On defense, the team has added big defenseman John Scott who will add some toughness in the absence of Ben Eager. While the contract of Niklas Hjalmarsson may be questionable, there’s no doubt that their top-four are as good as any in the league and the potential addition of Nick Leddy to the group is encouraging indeed.
Their biggest question lies between the pipes. With the decision to walk away from Antti Niemi and sign Marty Turco, the ‘Hawks have also made a statement that they are confident that it was not the young Finn who led them to the promised land.
While Turco’s record in big games is more than questionable, there is no doubt that he has both the drive to succeed, as well as the talent to be a successful goaltender in Chicago.
Columbus Blue Jackets – The Blue Jackets find themselves in a precarious position.
They are just one season removed from their first playoff appearance in team history, yet there is an air of uncertainty surrounding this team that is undeniable. In fact, questions are abounding when it comes to the Jackets.
Is Steve Mason a true franchise goaltender? Can Nikita Filatov find himself in the NHL? Can Rick Nash truly be dominant player without a top center?
If the answer to two of the three of those questions is yes, then you could very well see the Stanley Cup Playoffs return to Ohio.
The problem is, however, is that there is no certainty that the answer to any of these three questions is yes.
Mason started to find his game again at the end of the season, while Filatov may find himself much more suited to the style of Scott Arneil than of Ken Hitchcock, but the fact remains that Nash does not have that one player on his line that can complement him and help him become the dominant player that we saw in the Olympics.
The addition of Ethan Moreau makes the team tougher to play against, to be sure, but it does nothing to help their top-six forwards.
Unfortunately for Jackets fans, it would appear that this team is again going to be on the outside looking in unless things turn around very, very quickly. There are significant needs that the team has that were not addressed in either the draft or free agency, most notably help on defense. These needs must be addressed before the team can take any significant steps forward so, they may be looking at another lottery pick.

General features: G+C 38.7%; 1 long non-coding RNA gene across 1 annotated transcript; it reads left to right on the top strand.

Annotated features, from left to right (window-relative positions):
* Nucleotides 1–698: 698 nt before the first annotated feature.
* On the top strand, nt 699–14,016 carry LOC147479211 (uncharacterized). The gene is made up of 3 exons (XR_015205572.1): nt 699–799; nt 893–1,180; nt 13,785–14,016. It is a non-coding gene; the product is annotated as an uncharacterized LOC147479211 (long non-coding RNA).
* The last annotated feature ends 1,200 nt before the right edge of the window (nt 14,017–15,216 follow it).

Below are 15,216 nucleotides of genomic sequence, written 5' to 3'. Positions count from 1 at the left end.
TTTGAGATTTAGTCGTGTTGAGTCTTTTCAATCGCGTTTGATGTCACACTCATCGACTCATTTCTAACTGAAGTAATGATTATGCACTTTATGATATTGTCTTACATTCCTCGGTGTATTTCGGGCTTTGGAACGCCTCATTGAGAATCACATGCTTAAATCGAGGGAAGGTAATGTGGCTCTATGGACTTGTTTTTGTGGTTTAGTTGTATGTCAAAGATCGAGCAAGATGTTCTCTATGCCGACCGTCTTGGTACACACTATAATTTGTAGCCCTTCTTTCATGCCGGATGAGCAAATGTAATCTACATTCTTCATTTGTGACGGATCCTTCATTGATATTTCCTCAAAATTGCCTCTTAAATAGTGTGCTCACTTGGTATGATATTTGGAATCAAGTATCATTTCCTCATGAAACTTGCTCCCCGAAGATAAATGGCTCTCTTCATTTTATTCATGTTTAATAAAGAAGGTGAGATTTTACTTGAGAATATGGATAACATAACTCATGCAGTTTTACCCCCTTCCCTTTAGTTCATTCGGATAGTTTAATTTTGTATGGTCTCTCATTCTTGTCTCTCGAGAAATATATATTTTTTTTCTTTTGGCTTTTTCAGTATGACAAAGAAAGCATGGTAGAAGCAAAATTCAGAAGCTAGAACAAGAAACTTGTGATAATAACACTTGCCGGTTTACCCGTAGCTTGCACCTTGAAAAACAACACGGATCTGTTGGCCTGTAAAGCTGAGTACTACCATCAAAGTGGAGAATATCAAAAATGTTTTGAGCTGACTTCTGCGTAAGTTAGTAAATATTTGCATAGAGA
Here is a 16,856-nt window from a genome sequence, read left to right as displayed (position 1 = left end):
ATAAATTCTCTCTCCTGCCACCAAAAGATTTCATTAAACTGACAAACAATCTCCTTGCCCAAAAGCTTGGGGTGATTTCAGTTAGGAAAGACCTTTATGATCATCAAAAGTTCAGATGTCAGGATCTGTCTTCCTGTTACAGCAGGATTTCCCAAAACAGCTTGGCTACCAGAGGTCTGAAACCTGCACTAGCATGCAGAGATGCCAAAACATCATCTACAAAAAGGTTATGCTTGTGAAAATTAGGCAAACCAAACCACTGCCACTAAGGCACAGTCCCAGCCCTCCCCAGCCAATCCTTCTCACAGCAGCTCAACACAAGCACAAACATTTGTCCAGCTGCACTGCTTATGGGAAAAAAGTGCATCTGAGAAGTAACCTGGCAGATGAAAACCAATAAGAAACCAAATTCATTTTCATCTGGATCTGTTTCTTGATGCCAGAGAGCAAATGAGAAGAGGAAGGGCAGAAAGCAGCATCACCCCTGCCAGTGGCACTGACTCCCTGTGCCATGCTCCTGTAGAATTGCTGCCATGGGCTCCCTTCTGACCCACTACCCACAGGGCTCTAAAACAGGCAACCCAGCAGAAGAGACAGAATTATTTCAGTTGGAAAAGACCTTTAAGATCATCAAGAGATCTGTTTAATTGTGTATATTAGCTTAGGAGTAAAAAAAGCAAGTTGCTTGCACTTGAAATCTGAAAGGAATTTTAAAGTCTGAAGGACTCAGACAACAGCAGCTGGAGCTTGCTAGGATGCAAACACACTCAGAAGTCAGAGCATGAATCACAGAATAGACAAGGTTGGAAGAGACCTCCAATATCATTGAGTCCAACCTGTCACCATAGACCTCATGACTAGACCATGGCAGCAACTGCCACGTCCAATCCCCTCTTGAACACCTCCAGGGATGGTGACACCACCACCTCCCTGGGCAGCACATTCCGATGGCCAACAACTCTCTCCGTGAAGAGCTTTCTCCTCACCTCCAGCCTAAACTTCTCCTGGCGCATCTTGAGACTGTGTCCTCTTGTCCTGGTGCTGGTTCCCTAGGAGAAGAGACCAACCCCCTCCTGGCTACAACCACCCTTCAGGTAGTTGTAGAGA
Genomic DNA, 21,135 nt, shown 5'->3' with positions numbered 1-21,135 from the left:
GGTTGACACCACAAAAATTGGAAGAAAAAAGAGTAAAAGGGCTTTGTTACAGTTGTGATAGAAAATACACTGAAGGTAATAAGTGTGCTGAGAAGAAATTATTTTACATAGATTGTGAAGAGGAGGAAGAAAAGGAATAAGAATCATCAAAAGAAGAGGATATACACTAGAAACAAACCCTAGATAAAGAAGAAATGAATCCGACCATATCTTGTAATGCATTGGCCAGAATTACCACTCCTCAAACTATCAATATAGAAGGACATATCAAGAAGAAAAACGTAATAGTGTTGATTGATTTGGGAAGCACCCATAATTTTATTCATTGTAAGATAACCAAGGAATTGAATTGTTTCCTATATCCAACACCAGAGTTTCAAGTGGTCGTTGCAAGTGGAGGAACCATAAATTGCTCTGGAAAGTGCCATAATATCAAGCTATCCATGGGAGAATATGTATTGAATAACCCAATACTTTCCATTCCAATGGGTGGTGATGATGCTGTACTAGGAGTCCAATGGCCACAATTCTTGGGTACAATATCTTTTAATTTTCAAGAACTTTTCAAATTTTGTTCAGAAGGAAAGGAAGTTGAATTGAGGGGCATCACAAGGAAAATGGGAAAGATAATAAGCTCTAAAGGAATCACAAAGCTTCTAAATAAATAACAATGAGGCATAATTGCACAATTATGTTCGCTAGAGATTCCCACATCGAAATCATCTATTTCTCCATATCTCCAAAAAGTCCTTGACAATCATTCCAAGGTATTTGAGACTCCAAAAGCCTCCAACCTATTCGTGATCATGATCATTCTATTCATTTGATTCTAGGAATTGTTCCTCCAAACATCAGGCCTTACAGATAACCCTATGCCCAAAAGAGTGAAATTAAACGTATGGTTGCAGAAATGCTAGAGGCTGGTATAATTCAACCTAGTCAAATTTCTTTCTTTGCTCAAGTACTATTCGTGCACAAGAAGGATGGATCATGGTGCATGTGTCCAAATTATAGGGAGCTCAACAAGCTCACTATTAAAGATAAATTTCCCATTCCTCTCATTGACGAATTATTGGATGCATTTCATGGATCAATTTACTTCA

Detroit Red Wings – So, how do the Detroit Red Wings follow up an admittedly disappointing season?
Well, how about signing a future hall-of-famer, a gritty defenseman and getting back one of their top young players from the KHL?
Their forward corps now have Jiri Hudler back in the fold as well as newcomer Mike Modano, who will serve as a depth center and also get some powerplay time, most likely. But on top of that, they will have a healthy and rested forward unit that is one of the most potent in the NHL.
Johan Franzen and Tomas Holmstrom will be back healthy and the return of Hudler will likely spell a resurgence for the team’s two superstars in Pavel Datsyuk and Henrik Zetterberg and that can only mean bad things for the rest of the league.
On defense, Ruslan Salei joins an already solid defensive unit and will provide them with some added grit. He, along with Brad Stuart and Niklas Kronwall will ensure that opposing forwards keep their heads up.
Led, once again, by Nicklas Lidstrom, the Wings blueline will be one of the toughest to play against in the league and Salei’s hardnosed style will only add to that and their defense should only solidify Jimmy Howard’s place in net with the squad.
Howard had a breakout season with the Wings last year and the Calder Trophy nominee unseated Chris Osgood in the starting role. He held the Wings together through the injuries last season and was the sole reason that the team was able to not only make the playoffs but claw their way as far up as they did. Howard will have a lot to prove in order to avoid the dreaded sophomore slump but he is in the best situation possible to be able to do so.
When you look at the Wings, they are a team that is poised and ready to be a competitive team in the Stanley Cup race once again and could easily find themselves as the frontrunner to represent the Western Conference in the Stanley Cup finals again.
Nashville Predators – To be perfectly honest, Nashville is like the bad cold of the Central Division. When it comes down to it, there’s no reason they should be there but you simply can’t get rid of them.